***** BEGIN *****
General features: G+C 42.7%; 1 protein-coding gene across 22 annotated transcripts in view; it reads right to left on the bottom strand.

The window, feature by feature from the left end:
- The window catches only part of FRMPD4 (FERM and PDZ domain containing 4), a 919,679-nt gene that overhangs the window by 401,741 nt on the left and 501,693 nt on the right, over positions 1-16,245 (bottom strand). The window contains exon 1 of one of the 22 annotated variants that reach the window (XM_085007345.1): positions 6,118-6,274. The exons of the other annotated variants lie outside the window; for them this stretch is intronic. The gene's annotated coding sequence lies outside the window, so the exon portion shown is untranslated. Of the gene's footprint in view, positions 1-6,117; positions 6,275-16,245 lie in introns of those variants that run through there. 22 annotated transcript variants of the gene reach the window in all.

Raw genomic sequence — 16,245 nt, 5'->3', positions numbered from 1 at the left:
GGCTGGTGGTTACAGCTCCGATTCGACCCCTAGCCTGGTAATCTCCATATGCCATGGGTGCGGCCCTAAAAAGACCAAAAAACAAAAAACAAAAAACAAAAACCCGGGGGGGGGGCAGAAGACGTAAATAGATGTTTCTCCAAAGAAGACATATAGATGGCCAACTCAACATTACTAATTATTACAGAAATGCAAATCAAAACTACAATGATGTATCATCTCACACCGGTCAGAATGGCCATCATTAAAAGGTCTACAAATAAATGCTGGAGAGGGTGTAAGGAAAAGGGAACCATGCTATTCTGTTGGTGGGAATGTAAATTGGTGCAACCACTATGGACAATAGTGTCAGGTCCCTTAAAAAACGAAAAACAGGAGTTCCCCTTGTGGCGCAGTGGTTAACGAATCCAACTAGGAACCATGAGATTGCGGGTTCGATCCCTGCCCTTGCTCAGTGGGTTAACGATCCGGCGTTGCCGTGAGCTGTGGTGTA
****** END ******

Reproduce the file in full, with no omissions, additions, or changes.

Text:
General features: G+C 42.7%; 1 protein-coding gene across 22 annotated transcripts in view; it reads right to left on the bottom strand.

The window, feature by feature from the left end:
- The window catches only part of FRMPD4 (FERM and PDZ domain containing 4), a 919,679-nt gene that overhangs the window by 401,741 nt on the left and 501,693 nt on the right, over positions 1-16,245 (bottom strand). The window contains exon 1 of one of the 22 annotated variants that reach the window (XM_085007345.1): positions 6,118-6,274. The exons of the other annotated variants lie outside the window; for them this stretch is intronic. The gene's annotated coding sequence lies outside the window, so the exon portion shown is untranslated. Of the gene's footprint in view, positions 1-6,117; positions 6,275-16,245 lie in introns of those variants that run through there. 22 annotated transcript variants of the gene reach the window in all.

Raw genomic sequence — 16,245 nt, 5'->3', positions numbered from 1 at the left:
GGCTGGTGGTTACAGCTCCGATTCGACCCCTAGCCTGGTAATCTCCATATGCCATGGGTGCGGCCCTAAAAAGACCAAAAAACAAAAAACAAAAAACAAAAACCCGGGGGGGGGGCAGAAGACGTAAATAGATGTTTCTCCAAAGAAGACATATAGATGGCCAACTCAACATTACTAATTATTACAGAAATGCAAATCAAAACTACAATGATGTATCATCTCACACCGGTCAGAATGGCCATCATTAAAAGGTCTACAAATAAATGCTGGAGAGGGTGTAAGGAAAAGGGAACCATGCTATTCTGTTGGTGGGAATGTAAATTGGTGCAACCACTATGGACAATAGTGTCAGGTCCCTTAAAAAACGAAAAACAGGAGTTCCCCTTGTGGCGCAGTGGTTAACGAATCCAACTAGGAACCATGAGATTGCGGGTTCGATCCCTGCCCTTGCTCAGTGGGTTAACGATCCGGCGTTGCCGTGAGCTGTGGTGTA